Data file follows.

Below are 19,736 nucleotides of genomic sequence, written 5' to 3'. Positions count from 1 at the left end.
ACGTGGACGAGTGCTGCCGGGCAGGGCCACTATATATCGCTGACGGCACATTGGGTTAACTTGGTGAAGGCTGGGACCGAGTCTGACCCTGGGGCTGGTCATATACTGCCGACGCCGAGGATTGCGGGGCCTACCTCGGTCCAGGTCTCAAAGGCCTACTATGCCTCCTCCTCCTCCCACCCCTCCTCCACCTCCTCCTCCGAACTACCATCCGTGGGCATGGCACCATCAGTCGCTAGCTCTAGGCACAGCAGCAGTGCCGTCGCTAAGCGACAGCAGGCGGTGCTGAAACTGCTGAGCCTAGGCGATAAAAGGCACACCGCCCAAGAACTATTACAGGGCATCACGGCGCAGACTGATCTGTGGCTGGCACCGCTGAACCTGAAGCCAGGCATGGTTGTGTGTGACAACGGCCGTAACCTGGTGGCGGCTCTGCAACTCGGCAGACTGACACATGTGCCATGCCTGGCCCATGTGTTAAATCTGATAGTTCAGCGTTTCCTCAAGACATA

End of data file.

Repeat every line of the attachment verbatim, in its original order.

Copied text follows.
Below are 19,736 nucleotides of genomic sequence, written 5' to 3'. Positions count from 1 at the left end.
ACGTGGACGAGTGCTGCCGGGCAGGGCCACTATATATCGCTGACGGCACATTGGGTTAACTTGGTGAAGGCTGGGACCGAGTCTGACCCTGGGGCTGGTCATATACTGCCGACGCCGAGGATTGCGGGGCCTACCTCGGTCCAGGTCTCAAAGGCCTACTATGCCTCCTCCTCCTCCCACCCCTCCTCCACCTCCTCCTCCGAACTACCATCCGTGGGCATGGCACCATCAGTCGCTAGCTCTAGGCACAGCAGCAGTGCCGTCGCTAAGCGACAGCAGGCGGTGCTGAAACTGCTGAGCCTAGGCGATAAAAGGCACACCGCCCAAGAACTATTACAGGGCATCACGGCGCAGACTGATCTGTGGCTGGCACCGCTGAACCTGAAGCCAGGCATGGTTGTGTGTGACAACGGCCGTAACCTGGTGGCGGCTCTGCAACTCGGCAGACTGACACATGTGCCATGCCTGGCCCATGTGTTAAATCTGATAGTTCAGCGTTTCCTCAAGACATA